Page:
Throughout the Mixed Woodland Plain, many of the wetlands that remain have been degraded and are of reduced value to waterfowl. However, despite extensive loss of wetlands within the region, quality wetlands and wetland complexes that support relatively high densities of breeding waterfowl still exist (Gabor et al. 1999). These are typically associated with low to moderate agricultural intensity, a result of currently unfavourable “land improvement” conditions. Since the mid 1900s beaver populations have recovered from previous over trapping thus helping to mitigate extensive wetland loss through their wetland creation activities.
The Mixed Woodland Plain is particularly valuable as breeding habitat to mallard, wood duck, blue-winged teal, green-winged teal, black duck, hooded merganser and Canada geese. Of these, mallard, wood duck and Canada geese make up a large percentage although in the recent past blue-winged teal were an important component of the breeding waterfowl population. Since mallards have expanded in the region, black ducks have correspondingly declined. Breeding mallard numbers began to rise in Ontario after 1950 and have grown to be the most common breeding duck in the region. CWS data shows the most abrupt increase in the number of mallards observed during surveys through the 1970s – 1980s. Since that time the number of mallards counted during ground surveys have leveled off in southern Ontario suggesting that mallards have saturated this landscape and are now limited by habitat (CWS Unpublished).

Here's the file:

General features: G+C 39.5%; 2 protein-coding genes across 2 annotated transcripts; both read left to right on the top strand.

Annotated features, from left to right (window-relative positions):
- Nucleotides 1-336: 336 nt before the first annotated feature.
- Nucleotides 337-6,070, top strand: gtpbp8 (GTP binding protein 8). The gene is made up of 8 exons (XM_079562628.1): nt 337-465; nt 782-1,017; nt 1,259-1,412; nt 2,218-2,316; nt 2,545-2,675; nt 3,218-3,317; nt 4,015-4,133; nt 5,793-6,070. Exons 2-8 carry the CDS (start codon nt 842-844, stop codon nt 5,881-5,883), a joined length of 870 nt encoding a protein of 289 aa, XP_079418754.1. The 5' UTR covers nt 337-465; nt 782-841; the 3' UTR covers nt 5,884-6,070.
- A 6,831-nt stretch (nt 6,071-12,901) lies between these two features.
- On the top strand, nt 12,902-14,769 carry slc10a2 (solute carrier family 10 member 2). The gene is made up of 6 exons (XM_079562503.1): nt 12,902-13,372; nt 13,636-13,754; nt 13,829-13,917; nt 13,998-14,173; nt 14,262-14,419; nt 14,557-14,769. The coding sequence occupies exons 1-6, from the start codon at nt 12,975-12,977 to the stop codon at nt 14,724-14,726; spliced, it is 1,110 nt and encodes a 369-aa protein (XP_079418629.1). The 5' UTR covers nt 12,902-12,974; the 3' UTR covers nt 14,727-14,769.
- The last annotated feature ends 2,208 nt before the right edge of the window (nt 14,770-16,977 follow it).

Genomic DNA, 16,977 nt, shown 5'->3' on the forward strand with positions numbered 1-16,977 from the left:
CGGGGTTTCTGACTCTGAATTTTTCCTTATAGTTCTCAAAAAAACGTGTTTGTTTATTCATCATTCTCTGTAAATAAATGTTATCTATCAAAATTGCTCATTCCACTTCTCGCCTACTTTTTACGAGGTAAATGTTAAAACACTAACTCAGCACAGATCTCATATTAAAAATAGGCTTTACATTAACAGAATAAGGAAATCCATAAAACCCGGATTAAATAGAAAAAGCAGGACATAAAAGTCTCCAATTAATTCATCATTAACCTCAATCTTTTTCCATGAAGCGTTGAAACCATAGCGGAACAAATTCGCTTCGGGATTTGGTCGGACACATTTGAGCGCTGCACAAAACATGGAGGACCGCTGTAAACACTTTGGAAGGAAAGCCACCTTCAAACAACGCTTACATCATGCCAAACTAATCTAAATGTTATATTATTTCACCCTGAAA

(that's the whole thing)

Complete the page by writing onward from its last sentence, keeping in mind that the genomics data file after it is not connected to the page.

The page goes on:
Human threats (i.e. urban expansion, agricultural activities) to much of the remaining waterfowl habitats of this region remain high. Fortunately southern Ontario society is beginning to see wetlands in a new light and acknowledge the value of this diminishing resource. There is tremendous opportunity to revive the expansion of waterfowl populations in the GLSL. Highly productive soils, historic wetland density and the conducive climate of this region affirm that the Mixed Woodland Plains is capable of supporting much greater densities of breeding waterfowl. The rapid increase in breeding populations of mallard, wood duck and Canada geese attest to the productivity of this region for breeding waterfowl.
- Sustain breeding waterfowl populations to a mean of 10 breeding waterfowl pairs/km2.
- Secure an average of 8-10 wetlands/km2 in a combination of habitats ranging from ephemeral to permanent to support the waterfowl breeding pair goal.
- Secure a minimum of 1 permanent wetland/km2 as suitable habitat for brood rearing.
- Secure 30-40% upland nesting cover of which 5-10% is forested to meet cavity-nesting requirements.